How are you crushing your grain? How many batch sparges are you doing?

Regarding your English Brown referenced in your original post, something is definitely wrong with your efficiency calculation AND/OR your grain bill amounts AND/OR your measured wort volumes.

Your listed grainbill, assuming 6 gallons of post boil wort, has a maximum extract potential gravity of 1.045 when using 1.036 as the value for Maris Otter's potential SG. With your claimed OG of 1.055, this would mean you had 122% efficiency.

Using 1.038 as Maris Otter's potential SG, the grain bill has a max extract potential of 1.047 which means 116% efficiency.

As I said earlier, it is impossible to have efficiency over 100%.
 
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TommyTbar

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Now that I've thought about this during normal waking hours, Beersmith's 88% estimate may be correct. Efficiency calcuations are dependent on the potential SG value for each malt. These values vary depending on the source and are general averages.

For instance, the table that I use in my own brewing spreadsheet lists Maris Otter having a potential of 1.038. I'm guessing Beersmith is using 1.036 for Maris Otter which would decrease the total extract potential value, thus calculating a higher efficiency rating.

According to this online calculator, your efficiency was 84.54% for the grainbill and volume you listed for your IPA. http://www.brewersfriend.com/brewhouse-efficiency/

According to my own brewing spreadsheet, your efficiency was 84.6% which jives with the calculator above which means that they are probably using 1.038 as the potential SG for Maris Otter also. However, if I change Maris Otter's potential SG to 1.036, efficiency jumps to 89%.

It is possible that your efficiency is that high which would concern me personally. Especially if you're not controlling the pH of your water.

How are you crushing your grain? How many batch sparges are you doing?

Regarding your English Brown referenced in your original post, something is definitely wrong with your efficiency calculation AND/OR your grain bill amounts AND/OR your measured wort volumes.

Your listed grainbill, assuming 6 gallons of post boil wort, has a maximum extract potential gravity of 1.045 when using 1.036 as the value for Maris Otter's potential SG. With your claimed OG of 1.055, this would mean you had 122% efficiency.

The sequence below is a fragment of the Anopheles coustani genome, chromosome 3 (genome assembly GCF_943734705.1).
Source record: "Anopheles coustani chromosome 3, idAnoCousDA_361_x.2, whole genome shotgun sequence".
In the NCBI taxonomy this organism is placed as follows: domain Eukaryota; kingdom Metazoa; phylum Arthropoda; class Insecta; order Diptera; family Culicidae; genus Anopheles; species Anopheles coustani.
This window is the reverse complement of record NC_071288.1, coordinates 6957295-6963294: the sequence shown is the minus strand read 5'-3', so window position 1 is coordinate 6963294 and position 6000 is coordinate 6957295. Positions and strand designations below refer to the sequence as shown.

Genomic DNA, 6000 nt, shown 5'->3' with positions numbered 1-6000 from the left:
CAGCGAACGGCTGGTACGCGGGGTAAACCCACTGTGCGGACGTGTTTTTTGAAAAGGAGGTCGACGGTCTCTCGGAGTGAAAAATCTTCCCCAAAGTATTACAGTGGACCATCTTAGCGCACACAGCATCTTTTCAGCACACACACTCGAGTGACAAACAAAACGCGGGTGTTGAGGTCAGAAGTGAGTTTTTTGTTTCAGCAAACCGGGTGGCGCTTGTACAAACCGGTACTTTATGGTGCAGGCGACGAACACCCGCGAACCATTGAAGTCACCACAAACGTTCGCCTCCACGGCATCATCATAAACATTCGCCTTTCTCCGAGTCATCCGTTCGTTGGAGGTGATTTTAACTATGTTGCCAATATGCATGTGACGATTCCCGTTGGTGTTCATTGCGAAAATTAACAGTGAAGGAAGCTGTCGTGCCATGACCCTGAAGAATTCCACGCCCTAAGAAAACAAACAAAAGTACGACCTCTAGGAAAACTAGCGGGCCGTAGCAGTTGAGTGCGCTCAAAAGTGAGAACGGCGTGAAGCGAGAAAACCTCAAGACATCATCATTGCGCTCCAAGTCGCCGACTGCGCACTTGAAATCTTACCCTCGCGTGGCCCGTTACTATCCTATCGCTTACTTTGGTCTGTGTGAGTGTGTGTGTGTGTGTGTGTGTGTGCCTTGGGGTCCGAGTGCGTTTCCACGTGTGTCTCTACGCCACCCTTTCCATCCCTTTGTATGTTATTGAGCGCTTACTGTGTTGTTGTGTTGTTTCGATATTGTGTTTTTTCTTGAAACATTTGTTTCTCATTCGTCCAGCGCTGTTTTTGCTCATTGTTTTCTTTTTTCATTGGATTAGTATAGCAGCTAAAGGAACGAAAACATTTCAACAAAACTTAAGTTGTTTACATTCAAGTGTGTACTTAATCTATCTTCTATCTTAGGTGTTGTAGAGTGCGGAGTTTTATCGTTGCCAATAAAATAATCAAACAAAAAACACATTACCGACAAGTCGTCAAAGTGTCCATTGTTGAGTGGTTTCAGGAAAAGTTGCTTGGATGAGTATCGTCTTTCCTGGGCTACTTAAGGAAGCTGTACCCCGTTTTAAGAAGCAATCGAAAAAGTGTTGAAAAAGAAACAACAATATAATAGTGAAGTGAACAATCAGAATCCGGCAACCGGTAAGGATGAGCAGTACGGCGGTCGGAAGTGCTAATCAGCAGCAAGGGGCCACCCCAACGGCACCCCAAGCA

Using 1.038 as Maris Otter's potential SG, the grain bill has a max extract potential of 1.047 which means 116% efficiency.

As I said earlier, it is impossible to have efficiency over 100%.
After a couple of brews now i still average around 83% to 88% efficiency my last batch was an IPA with a grain bill of...

14lbs Maris Otter
4oz Brown Malt
4oz 20L
4oz 60L

ended up with just over 6 gallons was shooting for an OG of 1.077 Hit 1.080,
heres my process, i crush my grains with a barley crusher mill set to .039, heat up strike usually shoot for a degree or two higher than what beersmith says, mash in, for this batch mash PH was 5.5, steep for 60-75 mins, usually start vorlofing around 60.. after collecting first runnings i then batch sparge once with 168 degree water... then of course boil... so my efficiency for this batch was 86.3%... Pretty interesting that when i brew a darker beer my efficiency is on the low end of the spectrum but a lighter beer is on the high end also seems that my mash PH is a little high with the darker malts does anyone experience this??? still kind of in awe that i hit these numbers constantly, especially with a hopslam clone i did recently with an OG of 1.098 at 86.5% efficiency!! from what i have found i feel like my numbers must have to do with my water quality and knowing my equipment but any insight would be appreciated for others to benefit from :mug: